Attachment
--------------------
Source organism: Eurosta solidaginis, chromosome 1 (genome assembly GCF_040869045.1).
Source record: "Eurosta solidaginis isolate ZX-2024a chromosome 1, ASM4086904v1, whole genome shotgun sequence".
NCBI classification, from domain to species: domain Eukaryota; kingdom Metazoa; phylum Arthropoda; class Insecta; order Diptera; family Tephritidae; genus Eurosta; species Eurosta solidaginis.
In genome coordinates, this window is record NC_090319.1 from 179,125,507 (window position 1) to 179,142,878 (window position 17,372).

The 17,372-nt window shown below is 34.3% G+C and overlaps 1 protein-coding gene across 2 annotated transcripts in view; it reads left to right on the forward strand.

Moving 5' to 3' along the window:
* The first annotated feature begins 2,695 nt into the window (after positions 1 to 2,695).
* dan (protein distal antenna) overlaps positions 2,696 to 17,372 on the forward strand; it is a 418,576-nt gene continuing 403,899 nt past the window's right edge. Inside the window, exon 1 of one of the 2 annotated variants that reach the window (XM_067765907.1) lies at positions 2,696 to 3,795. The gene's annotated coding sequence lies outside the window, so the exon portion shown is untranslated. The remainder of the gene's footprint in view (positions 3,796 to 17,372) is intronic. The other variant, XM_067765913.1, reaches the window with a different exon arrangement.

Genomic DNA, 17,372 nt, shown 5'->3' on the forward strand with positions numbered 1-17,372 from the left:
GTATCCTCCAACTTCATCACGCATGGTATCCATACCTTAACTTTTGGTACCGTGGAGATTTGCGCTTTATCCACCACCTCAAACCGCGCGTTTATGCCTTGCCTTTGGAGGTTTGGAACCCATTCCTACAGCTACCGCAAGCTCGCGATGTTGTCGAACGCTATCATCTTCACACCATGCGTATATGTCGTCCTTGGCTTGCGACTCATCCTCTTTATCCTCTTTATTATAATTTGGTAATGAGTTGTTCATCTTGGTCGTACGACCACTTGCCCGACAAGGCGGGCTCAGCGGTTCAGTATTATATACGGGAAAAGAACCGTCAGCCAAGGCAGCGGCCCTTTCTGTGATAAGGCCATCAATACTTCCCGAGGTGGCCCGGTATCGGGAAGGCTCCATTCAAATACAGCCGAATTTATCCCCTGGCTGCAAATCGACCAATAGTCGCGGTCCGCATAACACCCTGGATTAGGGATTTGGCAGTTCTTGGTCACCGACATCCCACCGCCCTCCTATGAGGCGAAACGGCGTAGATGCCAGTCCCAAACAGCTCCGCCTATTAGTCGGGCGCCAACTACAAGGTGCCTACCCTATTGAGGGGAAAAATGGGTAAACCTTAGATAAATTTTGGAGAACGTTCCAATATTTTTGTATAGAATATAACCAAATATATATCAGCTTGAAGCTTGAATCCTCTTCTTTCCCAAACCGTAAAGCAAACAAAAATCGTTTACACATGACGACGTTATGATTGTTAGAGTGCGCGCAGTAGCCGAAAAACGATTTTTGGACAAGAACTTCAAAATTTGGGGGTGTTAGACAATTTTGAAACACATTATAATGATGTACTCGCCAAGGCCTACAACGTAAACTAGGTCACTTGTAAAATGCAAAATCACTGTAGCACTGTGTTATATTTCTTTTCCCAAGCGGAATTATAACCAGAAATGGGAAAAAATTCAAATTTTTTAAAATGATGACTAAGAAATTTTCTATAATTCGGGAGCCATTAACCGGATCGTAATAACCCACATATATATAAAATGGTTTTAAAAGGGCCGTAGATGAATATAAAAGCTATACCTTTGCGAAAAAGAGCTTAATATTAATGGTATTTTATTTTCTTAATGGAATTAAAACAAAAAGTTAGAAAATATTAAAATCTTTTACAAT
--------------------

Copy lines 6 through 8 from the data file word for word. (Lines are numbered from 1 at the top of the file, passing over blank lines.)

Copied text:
Moving 5' to 3' along the window:
* The first annotated feature begins 2,695 nt into the window (after positions 1 to 2,695).
* dan (protein distal antenna) overlaps positions 2,696 to 17,372 on the forward strand; it is a 418,576-nt gene continuing 403,899 nt past the window's right edge. Inside the window, exon 1 of one of the 2 annotated variants that reach the window (XM_067765907.1) lies at positions 2,696 to 3,795. The gene's annotated coding sequence lies outside the window, so the exon portion shown is untranslated. The remainder of the gene's footprint in view (positions 3,796 to 17,372) is intronic. The other variant, XM_067765913.1, reaches the window with a different exon arrangement.